- The Washington Times - Sunday, May 25, 2003

BAGHDAD — Amr Bakr and the rest of Iraq have been cut off from the Internet since American missiles demolished antennas and transmitters atop the Iraq Ministry of Information building early last month.

Mr. Bakr, a computer repairman, is an Internet addict. These days he finds himself in need of a fix.

“I miss it a lot,” said Mr. Bakr, sitting in a computer-repair shop next to one of Baghdad’s shuttered state Internet cafes. “I used to use it at least five to six hours a day.”

Although Mr. Bakr and other Iraqis are upset about the slicing of their precious tether to the world, they’re also optimistic about the future of the Internet in Iraq, where access was available to a tiny minority — and then under severe restrictions.

“I consider it as a gate to the 21st century for Iraqis who have been living in a dark age,” said Shakir Abdulla, director general of the State Company for Internet Services, the agency that distributed the Internet in Iraq. “This will change their mentality.”

For the past few weeks, Mr. Abdulla’s technicians have been hammering together an Internet base station that will soon serve a 50-seat Internet cafe and some homes for the first time since April.

Until then, Internet access comes through only personal satellite phones carried mostly by reporters here or through a cafe in the city’s Babil district with five computers hooked up to a satellite phone.

When it arrives, an unfettered Internet will nudge Iraqi society in new directions, offering business opportunities, alternative politics and contact with people abroad. Such leaps in communication can also stoke unrest.

“It’s not clear that shopping is what they’ve got in mind. Or maybe shopping is exactly what they have in mind,” said Jonathan Zittrain, a professor at Harvard Law School’s Berkman Center for Internet and Society. “The respective popularity of each function of the Internet is very culturally derived.”

For now, the Internet here is barely a memory.

The country’s 65 or so Internet cafes — where most Iraqis logged on — have been looted. Employees of the State Company for Internet Services took home the few surviving machines for safekeeping.

Power sources are unreliable. Most of the phones in Iraq don’t work, so widespread Internet access is not likely until they are fixed.

But there is hope — and action.

The state company’s engineers salvaged one of its satellite transceivers from the burned-out Ministry of Information and winched it atop a two-story building in the al-Adel neighborhood in West Baghdad.

After weeks of cobbling and calibrating, the dish was able to send and receive a satellite signal about a week ago. It’s a temporary earth station, soon to be an Internet cafe.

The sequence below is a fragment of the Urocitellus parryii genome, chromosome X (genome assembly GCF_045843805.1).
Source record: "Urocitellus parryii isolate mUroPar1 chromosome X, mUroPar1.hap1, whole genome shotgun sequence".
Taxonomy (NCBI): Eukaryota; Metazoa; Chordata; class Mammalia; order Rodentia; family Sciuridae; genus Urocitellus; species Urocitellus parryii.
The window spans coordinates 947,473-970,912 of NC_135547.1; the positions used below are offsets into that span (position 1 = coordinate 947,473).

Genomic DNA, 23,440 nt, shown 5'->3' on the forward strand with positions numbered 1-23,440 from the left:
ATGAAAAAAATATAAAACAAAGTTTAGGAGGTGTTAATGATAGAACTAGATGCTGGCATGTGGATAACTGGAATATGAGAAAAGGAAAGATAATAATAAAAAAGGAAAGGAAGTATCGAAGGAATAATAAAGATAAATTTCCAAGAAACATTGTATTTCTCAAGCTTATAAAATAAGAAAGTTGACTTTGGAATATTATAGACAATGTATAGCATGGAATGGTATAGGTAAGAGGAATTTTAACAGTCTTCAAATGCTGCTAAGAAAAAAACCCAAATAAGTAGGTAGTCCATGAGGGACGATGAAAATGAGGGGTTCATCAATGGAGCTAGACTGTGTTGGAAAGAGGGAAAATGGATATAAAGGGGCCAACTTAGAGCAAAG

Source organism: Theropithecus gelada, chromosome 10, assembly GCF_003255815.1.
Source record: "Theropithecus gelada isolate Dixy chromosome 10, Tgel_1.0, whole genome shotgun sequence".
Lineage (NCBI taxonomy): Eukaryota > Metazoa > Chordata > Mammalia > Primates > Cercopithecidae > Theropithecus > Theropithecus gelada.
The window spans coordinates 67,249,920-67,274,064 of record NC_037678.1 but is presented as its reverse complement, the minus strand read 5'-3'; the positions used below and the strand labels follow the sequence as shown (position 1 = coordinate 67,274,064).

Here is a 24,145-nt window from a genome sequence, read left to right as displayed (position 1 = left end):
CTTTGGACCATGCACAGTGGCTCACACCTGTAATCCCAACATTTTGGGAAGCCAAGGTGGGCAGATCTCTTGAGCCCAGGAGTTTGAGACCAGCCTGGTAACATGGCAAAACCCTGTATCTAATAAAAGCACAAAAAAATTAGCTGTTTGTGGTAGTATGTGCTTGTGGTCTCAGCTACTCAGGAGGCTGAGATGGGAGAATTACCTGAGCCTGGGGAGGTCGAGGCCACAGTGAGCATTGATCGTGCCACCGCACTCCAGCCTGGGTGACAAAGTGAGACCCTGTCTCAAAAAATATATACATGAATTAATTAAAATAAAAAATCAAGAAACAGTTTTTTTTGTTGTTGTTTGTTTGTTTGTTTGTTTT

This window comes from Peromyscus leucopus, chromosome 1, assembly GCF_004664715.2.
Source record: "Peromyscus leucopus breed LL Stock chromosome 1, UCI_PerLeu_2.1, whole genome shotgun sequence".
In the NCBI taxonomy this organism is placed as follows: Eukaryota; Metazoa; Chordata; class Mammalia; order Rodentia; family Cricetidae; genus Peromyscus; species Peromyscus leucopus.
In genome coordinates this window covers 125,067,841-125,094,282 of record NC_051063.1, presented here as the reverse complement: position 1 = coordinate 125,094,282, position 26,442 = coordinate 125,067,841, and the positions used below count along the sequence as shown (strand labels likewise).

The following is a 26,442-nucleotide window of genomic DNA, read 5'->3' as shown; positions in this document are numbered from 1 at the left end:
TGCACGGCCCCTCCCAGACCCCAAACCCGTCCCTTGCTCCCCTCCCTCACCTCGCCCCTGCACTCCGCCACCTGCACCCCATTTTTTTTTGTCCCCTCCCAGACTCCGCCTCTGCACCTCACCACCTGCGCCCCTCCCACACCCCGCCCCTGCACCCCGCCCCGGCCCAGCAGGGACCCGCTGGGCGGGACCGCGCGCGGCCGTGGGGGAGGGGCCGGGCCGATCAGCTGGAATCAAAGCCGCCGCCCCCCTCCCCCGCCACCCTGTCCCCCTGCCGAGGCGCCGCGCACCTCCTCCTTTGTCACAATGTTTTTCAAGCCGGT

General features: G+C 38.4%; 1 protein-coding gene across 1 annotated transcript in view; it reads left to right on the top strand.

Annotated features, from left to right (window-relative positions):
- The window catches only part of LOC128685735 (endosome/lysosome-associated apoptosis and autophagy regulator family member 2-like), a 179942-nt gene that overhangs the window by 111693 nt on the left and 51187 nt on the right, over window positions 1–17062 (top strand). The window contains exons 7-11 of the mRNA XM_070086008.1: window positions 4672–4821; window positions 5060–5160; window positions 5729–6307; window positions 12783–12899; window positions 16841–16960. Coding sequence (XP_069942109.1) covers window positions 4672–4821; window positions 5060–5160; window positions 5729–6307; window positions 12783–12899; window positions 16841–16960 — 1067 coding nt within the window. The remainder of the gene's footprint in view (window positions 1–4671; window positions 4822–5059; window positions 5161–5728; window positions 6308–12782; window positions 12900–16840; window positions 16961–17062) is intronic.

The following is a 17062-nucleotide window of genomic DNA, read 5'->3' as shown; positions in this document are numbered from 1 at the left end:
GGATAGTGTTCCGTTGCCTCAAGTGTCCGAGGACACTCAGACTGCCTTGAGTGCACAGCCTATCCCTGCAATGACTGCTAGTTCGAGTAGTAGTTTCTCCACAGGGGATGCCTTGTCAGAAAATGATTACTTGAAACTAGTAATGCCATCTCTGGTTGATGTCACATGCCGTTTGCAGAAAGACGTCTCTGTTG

“We built it from scrap. We had to weld it and build it manually,” said Mr. Abdullah, a gray-haired man whose fingers fidget over a string of wooden prayer beads.

With 50 computers squirreled away, and security guards and a diesel generator at the ready, the Baghdad cafe will offer the public its first taste of the Internet since early April.

“It’s a challenge for us to work under these conditions. But we’ve got good minds,” said Maathir Fahad, 32, a database programmer in a blue head scarf who is helping prepare the cafe, a blocky concrete house sitting behind a tall hedge.

One incentive is that the company already paid for a year’s worth of satellite Internet bandwidth, which is still being beamed from space.

Mr. Abdulla said he has asked the U.S.-led Organization for Reconstruction and Humanitarian Assistance for a satellite base station and transmitter to replace the wrecked ones.

Even before the war, Iraq was no haven for Internet surfers. The country of 24 million was one of the last in the region to join the Internet community, counting about 250,000 users, almost all of whom surfed the Web in state-run cafes, Mr. Abdulla said.

Home access was permitted only last year, with just 25,000 accounts.

The country used less than 10 megabits per second of Internet bandwidth, about the same amount as a big-city office building in the United States and the lowest of any Arab country, according to TeleGeography Inc., a Washington-based consulting company.

Iraq’s Ministry of Information blocked much of the Web and permitted only e-mail from Iraq-based servers that sent copies of messages to the government, Mr. Abdulla said. No private Yahoo e-mail, no chat rooms, no opposition news or political sites, no pornography.

Still, “Iraqis were very happy with that service,” Mr. Abdulla said.

Because the Internet here will largely be rebuilt from scratch, it can be configured in the prewar manner with all traffic funneled through a central location, making censorship easier, or it can be rebuilt with multiple earth stations, which will make filtering more difficult to impose later.

And if Iraqis receive unfettered access from the start, Mr. Zittrain said, future regimes will have a difficult time trying to censor it later.

“It’s a lot harder to take something away from someone than to deprive them of something all along,” Mr. Zittrain said.

When he gets the Internet up and running again, Mr. Abdulla says, all filters and restrictions will be off — “unless we as a company decide to block porn.”


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